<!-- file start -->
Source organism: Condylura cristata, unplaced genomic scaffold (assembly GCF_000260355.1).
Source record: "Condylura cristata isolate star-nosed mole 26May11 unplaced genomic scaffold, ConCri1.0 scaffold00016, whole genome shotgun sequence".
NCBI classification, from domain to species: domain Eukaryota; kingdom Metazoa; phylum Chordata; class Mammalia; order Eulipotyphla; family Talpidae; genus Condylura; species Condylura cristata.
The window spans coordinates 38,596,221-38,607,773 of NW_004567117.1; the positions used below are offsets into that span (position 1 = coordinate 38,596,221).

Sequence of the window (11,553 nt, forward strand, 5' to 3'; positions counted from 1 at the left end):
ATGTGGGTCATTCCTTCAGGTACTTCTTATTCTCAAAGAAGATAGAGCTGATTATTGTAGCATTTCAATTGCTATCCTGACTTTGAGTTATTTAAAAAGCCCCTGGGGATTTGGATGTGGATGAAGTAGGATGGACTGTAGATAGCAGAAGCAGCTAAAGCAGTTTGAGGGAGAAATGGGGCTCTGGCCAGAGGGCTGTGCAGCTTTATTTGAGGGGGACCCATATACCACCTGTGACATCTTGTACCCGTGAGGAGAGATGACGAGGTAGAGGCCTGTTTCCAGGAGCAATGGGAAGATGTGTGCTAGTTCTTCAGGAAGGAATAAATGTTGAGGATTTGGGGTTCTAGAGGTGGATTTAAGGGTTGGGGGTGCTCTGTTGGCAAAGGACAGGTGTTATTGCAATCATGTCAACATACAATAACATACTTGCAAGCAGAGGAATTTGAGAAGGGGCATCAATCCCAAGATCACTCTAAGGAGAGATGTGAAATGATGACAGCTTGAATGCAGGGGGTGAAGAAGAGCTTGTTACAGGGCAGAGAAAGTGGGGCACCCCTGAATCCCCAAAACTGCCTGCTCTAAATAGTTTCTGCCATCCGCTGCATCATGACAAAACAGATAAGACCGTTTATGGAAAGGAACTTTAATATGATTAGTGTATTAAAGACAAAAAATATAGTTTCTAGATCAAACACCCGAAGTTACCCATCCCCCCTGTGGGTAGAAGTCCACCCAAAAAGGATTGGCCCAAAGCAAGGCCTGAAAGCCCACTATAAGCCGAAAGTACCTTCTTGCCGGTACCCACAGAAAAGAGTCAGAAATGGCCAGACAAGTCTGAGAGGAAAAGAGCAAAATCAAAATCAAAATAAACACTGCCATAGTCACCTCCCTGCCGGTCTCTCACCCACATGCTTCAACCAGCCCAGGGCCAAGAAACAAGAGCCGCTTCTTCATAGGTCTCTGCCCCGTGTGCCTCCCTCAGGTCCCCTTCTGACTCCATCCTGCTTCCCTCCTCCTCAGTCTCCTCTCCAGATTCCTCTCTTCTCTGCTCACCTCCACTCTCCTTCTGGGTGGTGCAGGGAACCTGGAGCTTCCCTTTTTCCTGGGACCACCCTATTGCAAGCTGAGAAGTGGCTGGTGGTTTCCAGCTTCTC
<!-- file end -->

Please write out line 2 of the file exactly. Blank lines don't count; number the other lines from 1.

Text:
Source record: "Condylura cristata isolate star-nosed mole 26May11 unplaced genomic scaffold, ConCri1.0 scaffold00016, whole genome shotgun sequence".